That the inspirational quality of such scenery is unlimited was expressed by a number of early travelers. N. P. Langford, a member of an early exploring party, wrote: "As I took in this scene, I realized my own littleness, my helplessness, my dread exposure to destruction, my inability to cope with or even comprehend the mighty architecture of nature." ..........then, -- "The two grand falls of the Yellowstone form a fitting completion to this stupendous climax of wonders. They impart life, power, light, and majesty to an assemblage of elements, which without them would be the most gloomy and horrible solitude in nature. Their eternal anthem, echoing from canon, with rapture at the iris-crowned curtains of fleecy foam as they plunge into gulfs enveloped in mist and spray. The stillness which held your senses spellbound, as you peered into the dismal depths of the canon below, is now broken by the uproar of waters; the terror it inspired is superceded by admiration and astonishment, and the scene, late so painful from its silence, is now animate with joy and revelry."
According to H. M. Chittenden, the river took its name from the canyon walls and later the Yellowstone region included the headwaters of the river. He says in effect that the early Indian tribes referred to the river that had "the yellow, nearly vertical walls." The French trappers before they had seen the canyon translated the Indian name to Roche Jaune and Pierre Jaune, meaning Yellow Rock and Yellow Stone; and now usage establishes the name, Yellowstone. Further than this, little is known about the name, though it seems likely that the Indians referred to were Sioux tribes, as Chittenden suggests, for the Crow Indians called it the Elk River.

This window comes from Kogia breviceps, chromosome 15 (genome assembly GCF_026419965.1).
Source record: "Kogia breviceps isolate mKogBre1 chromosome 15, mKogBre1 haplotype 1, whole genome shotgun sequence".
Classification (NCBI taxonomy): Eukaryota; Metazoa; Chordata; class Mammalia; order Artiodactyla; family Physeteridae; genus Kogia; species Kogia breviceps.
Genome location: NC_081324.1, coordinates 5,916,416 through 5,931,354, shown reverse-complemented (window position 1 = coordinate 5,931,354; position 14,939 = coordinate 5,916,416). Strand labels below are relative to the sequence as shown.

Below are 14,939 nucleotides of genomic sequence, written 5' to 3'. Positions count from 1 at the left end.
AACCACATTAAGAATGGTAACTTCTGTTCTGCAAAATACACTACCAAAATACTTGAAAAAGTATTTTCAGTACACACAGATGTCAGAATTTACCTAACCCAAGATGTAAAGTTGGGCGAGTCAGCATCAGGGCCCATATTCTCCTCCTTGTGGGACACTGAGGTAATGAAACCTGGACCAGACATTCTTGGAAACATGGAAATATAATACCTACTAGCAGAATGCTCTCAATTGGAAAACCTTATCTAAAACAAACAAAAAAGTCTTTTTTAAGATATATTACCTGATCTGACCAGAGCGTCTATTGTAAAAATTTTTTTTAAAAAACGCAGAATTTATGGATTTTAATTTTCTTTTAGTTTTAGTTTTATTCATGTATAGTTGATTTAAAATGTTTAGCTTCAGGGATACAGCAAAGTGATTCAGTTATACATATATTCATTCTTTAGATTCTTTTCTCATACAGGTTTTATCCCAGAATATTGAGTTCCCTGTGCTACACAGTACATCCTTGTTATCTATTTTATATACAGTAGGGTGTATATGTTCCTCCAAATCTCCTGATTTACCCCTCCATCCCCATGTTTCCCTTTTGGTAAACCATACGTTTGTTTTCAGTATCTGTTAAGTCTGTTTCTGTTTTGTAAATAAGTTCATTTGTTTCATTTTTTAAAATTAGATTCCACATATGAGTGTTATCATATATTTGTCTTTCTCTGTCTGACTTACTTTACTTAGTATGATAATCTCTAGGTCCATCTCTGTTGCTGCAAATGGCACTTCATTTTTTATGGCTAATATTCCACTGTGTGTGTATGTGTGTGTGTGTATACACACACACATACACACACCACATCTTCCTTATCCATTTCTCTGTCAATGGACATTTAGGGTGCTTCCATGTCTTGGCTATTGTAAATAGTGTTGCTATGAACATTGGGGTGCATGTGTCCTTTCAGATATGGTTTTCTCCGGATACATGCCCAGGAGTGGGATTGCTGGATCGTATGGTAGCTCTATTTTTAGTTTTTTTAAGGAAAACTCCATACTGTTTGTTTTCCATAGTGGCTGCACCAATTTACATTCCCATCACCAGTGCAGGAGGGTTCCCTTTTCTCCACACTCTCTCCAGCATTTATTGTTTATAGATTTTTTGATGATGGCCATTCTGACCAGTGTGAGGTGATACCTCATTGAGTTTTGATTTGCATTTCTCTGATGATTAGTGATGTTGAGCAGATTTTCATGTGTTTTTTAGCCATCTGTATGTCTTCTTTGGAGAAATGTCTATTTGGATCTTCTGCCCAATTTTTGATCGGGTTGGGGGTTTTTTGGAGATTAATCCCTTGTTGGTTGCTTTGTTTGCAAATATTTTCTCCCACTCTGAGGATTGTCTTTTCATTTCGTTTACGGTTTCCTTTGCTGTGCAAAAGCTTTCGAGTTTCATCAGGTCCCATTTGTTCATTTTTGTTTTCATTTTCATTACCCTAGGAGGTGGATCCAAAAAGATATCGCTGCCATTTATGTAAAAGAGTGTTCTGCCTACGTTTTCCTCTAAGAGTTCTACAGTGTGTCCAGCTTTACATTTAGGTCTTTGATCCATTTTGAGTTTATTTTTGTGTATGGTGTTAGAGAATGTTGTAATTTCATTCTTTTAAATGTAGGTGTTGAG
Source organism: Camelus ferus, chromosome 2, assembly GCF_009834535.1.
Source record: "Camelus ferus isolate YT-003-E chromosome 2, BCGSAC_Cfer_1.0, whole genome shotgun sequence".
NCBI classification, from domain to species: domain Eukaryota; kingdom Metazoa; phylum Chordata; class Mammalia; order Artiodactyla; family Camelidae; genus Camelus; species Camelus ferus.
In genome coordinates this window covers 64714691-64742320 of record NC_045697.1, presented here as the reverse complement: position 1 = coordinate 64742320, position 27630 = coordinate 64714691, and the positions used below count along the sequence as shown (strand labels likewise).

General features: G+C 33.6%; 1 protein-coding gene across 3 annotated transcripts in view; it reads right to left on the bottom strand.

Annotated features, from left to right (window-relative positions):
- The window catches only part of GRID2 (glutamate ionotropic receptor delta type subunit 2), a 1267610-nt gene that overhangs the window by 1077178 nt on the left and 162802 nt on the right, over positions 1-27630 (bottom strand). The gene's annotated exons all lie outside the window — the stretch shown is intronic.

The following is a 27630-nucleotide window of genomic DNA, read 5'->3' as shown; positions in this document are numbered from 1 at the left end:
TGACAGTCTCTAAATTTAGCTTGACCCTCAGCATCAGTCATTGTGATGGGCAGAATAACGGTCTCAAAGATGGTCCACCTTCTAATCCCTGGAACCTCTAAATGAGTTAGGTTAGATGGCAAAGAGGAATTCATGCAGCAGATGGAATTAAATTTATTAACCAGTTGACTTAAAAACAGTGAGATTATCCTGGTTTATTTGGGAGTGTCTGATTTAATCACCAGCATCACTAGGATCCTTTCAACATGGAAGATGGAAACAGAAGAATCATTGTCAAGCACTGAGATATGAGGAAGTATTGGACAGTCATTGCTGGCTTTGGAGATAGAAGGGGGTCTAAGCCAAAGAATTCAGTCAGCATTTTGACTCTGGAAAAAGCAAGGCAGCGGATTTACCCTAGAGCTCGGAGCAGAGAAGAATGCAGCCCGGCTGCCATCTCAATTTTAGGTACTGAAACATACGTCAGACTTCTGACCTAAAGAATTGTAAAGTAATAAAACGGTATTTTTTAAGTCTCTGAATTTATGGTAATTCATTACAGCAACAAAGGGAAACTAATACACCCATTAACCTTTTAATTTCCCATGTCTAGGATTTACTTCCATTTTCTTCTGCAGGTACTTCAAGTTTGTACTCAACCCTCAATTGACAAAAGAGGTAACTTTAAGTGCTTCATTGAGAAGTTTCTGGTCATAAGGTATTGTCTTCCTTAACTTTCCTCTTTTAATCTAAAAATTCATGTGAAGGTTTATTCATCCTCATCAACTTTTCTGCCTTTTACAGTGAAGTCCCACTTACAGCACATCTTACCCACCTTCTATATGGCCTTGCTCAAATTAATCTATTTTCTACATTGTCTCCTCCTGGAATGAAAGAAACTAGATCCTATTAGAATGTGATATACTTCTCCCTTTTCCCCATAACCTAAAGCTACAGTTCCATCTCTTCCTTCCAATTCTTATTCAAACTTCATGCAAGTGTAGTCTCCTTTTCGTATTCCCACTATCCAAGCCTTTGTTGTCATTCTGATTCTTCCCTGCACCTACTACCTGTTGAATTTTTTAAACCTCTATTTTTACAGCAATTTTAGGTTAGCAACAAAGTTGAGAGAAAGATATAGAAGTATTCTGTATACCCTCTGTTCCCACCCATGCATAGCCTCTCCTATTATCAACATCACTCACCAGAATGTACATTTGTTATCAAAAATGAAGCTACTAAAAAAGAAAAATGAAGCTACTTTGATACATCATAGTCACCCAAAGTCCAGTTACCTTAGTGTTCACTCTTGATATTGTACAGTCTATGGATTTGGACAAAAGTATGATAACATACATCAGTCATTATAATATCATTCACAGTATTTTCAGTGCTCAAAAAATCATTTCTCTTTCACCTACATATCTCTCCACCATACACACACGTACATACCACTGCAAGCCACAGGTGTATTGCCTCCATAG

How many early trappers and travelers saw the canyon can only be guessed, but Folsom, Cooke and Petersen, who viewed it in 1869, were greatly impressed by it, and were the first to record their astonishment at the marvelous beauty of the scene. In 1870 came the Washburn party reveling in its majestic and mysterious presence and going home determined to tell the world about it. The next year came Thomas Moran, America's greatest western landscape artist, to record its wondrous beauty of form and color.
Then followed the establishment of Yellowstone National Park and the preservation of this scenic area for the benefit and enjoyment of all future generations. After the protection was provided it became more and more apparent that the area contained a varied and abundant wildlife that matched the wonder of the canyon. And today deer, elk, moose, and bear roam this region and may be seen daily by visitors interested in them. In order to make sure that none may go away disappointed, the bears are fed each night at feeding grounds on Otter Creek, about a mile southwest of Chittenden Bridge. Here the people are protected within an enclosure and the bears, roaming at will, come to the pit for extra food which the forest does not supply so abundantly. The majority of the bears coming in are grizzlies, or silvertips, which match the majesty of the surrounding scenery.
These monarchs of the forest lend an air to the canyon and in turn the canyon seems a natural setting for these magnificent beasts.
As we return to the canyon to experience the inspiration of its color, form, and size, and hear the roar of the Falls we are attracted by the scream of the fish hawk or osprey. These birds of large size and similar to eagles may be seen soaring in the canyon and and swooping from pinnacle to pinnacle. Here amid these glorious surroundings, they rear their families and live by fishing in the jade waters of the Grand Canyon of the Yellowstone.